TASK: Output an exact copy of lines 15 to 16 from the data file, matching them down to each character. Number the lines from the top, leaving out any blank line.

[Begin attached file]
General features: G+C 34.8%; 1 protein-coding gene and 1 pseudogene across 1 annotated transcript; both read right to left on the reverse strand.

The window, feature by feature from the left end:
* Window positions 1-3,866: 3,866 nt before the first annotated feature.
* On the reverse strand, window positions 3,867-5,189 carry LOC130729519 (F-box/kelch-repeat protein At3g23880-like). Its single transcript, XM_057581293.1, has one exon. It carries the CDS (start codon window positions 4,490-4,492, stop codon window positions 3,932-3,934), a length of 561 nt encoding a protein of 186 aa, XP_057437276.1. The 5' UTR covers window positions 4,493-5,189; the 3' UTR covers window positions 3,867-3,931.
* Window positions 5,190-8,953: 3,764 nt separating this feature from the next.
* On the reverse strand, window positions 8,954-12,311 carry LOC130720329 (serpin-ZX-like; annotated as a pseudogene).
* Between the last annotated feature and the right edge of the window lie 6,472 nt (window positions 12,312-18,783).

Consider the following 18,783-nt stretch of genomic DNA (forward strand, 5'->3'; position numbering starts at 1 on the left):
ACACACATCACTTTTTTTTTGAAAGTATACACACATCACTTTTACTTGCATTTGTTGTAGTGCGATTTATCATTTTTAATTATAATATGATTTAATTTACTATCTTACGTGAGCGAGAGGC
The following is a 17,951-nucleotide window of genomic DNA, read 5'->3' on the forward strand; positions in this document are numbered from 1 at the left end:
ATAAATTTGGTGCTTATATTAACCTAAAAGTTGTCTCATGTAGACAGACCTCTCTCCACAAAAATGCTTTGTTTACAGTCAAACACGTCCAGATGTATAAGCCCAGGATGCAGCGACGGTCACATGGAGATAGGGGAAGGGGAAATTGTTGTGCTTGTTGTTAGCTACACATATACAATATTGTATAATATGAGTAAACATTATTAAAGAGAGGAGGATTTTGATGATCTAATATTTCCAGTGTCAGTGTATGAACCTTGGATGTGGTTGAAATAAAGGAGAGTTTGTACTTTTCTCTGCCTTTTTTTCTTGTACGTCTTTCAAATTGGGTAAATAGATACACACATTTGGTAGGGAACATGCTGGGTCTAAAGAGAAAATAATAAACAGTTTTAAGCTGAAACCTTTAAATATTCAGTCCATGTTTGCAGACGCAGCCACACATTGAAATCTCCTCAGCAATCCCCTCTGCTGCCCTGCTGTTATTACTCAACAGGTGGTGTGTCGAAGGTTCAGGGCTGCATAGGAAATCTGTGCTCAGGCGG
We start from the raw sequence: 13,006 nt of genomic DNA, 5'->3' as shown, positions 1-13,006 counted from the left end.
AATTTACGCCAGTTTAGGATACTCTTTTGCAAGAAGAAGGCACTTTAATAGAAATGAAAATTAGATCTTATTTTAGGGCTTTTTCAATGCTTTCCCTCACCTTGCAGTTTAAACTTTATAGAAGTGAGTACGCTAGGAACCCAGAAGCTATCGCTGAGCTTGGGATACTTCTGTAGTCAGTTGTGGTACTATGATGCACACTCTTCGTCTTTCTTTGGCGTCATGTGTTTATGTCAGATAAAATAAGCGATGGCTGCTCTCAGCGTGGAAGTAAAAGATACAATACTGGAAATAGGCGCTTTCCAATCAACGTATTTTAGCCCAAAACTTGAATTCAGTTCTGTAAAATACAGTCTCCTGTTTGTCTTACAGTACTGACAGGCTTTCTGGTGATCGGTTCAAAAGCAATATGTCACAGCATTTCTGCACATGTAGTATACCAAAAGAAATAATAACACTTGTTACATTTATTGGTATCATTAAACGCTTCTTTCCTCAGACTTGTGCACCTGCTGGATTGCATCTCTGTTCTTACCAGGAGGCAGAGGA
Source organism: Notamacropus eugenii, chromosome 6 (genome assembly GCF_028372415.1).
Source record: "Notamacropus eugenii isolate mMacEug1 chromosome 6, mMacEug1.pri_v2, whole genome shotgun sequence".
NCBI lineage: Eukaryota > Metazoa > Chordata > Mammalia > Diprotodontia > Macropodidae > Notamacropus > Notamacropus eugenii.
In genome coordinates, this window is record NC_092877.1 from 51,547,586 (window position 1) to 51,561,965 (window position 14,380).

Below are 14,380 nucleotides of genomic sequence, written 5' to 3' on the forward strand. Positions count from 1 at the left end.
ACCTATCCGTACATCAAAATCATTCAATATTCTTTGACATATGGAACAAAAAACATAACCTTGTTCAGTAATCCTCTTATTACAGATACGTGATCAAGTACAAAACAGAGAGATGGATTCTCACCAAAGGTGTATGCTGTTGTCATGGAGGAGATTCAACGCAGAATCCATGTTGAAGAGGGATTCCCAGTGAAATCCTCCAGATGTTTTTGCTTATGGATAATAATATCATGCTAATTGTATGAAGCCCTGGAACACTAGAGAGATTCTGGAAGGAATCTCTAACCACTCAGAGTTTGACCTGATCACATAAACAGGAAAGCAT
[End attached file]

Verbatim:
Source record: "Notamacropus eugenii isolate mMacEug1 chromosome 6, mMacEug1.pri_v2, whole genome shotgun sequence".
NCBI lineage: Eukaryota > Metazoa > Chordata > Mammalia > Diprotodontia > Macropodidae > Notamacropus > Notamacropus eugenii.